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The Foundling

3.71 of 5 stars 3.71  ·  rating details  ·  2,676 ratings  ·  203 reviews

One of readers', librarians' and booksellers' most frequently requested Heyers, The Foundling features Gilly, the seventh Duke of Sale.

A diffident young man of 24 years, easily pushed around by his overprotective uncle and the retinue of devoted family retainers who won't let him lift a finger for himself, the Duke sometimes wishes he could be a commoner. One day he decide

Published 1948 by G.P. Putnam's Sons
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This is a romance only in the sense that the hero is happily settled with his lady at the end of the book; really it is an adventure and, I suppose, a journey of self-discovery, although I'm sure Georgette Heyer would never use (or approve of) such a navel-gazing term.

In his travels, Gilly encounters Tom, a magnet for mischief of all kinds, Belinda, a beautiful, empty-headed girl whose virtue is teetering on a knife-edge, a brace of villains, and a host of citizens of all stripes that, as a Duk...more
I'm normally quite chary of stars, and don't award full marks to anything that isn't objectively good. So, in my reviews, four stars and below are subjective, while five stars are reserved for the best of the best. I've made one exception for Frederica, and I find myself forced to make another for The Foundling.

The Foundling tells the story of the Duke of Ware, a shy, retiring boy of twenty-four who has been cosseted and coddled until he could scream. But he's so mild-mannered that he merely sub...more
This is really more a coming of age novel than a romance; there is a romance, of course, but it takes a distant second place to Heyer's account of how her hero, Gilly, Duke of Sale, goes adventuring, in a smartly paced plot, and frees himself from the confinement of his family and his title. The romance wasn't much (and I actually found Gilly's romantic interest rather dull), but the friendship between Gilly and his dashing cousin, Gideon, was a highlight of the book. I don't think I've read a H...more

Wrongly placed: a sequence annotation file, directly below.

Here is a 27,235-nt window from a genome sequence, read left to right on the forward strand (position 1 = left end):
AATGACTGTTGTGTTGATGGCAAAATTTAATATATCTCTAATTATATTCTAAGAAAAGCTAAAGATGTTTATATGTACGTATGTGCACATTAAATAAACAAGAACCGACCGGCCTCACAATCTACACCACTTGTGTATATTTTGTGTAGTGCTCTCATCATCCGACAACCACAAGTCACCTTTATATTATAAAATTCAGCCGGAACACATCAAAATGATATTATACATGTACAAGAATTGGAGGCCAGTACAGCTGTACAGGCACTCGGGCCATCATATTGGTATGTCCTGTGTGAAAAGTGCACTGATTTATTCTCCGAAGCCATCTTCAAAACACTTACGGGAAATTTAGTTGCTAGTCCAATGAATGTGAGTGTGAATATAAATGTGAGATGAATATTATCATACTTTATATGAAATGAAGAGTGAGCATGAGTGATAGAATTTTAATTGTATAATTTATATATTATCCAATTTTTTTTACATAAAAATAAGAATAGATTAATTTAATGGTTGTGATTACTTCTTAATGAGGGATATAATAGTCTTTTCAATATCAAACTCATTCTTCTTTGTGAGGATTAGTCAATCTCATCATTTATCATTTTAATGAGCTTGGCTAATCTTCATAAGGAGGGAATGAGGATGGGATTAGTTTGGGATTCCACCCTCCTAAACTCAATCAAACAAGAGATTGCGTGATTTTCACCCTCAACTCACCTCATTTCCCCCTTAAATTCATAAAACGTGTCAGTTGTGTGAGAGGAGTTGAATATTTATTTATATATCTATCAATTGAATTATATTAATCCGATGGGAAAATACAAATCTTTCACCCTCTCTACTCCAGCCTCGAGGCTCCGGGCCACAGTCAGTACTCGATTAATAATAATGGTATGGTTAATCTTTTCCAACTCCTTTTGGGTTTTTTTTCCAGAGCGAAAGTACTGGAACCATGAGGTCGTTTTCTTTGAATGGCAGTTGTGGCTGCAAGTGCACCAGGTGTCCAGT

Gilly was born an incredibly rich duke. Far from trying to get his inheritance, his family did everything in its power to ensure that the sickly little boy would grow to manhood. However, now that Gilly's nearly of-age, their coddling and controlling is less welcome. Being pushed into an engagement with an old friend is the last straw, and Gilly takes an opportunity to flee his hangers-on and pretend to be just a gentleman. While doing so he rescues a fair but dimwitted maiden, takes on the char...more
The one where, thanks to wealth, power, shortness, and a sickly childhood, Gilly isn't allowed to take a step without ten people attending him, until he breaks free and goes on an adventure of his own.

As I mentioned in my notes on Sprig Muslin, these two books start off their adventures in pretty much the same way: a man, on his way to propose a marriage he isn't very enthusiastic about, finds himself saddled with a beautiful woman-child whose innocence he has to protect and a heedless schoolboy...more
To be honest, it was something of a chore to read this at first, but don't be deterred! Although it takes a while for the story to pick up and get interesting, the characters were charming enough to see me through the boring parts. I love that the protagonist isn't the typical swaggering, brooding hero of most Regency novels. Gilly makes you want to pinch him and gather him up in a hug, not swoon on your feet -- and that's a refreshing change.

It's difficult not to enjoy Gilly's discovery of his...more
This is is my first Heyer read with a male protagonist as the dominant character, and I was a little worried that it would be entirely filled with gambling, races, boxing, and other manly pursuits, which I find completely boring. It was not, however - it was a delightful adventure and character study of a realistic and endearing young gentleman. I absolutely loved the character arc that Sale passes through. His growth is subtle, but the difference by the end is tremendous, and I loved seeing him...more
I have a fondness for "Mr. Dash of Nowhere in Particular." Something about the description of the meek young duke, ruled over by his strong-willed, crotchety relations and servants spoke to me. I cheered for his coming-of-age transition to a man, and his adventures out in the world, his experiments at doing everything for himself. I do think the romance in this book seemed like something of an afterthought, put in at the end only because Heyer's readers are used to seeing a pat happy ending. I d...more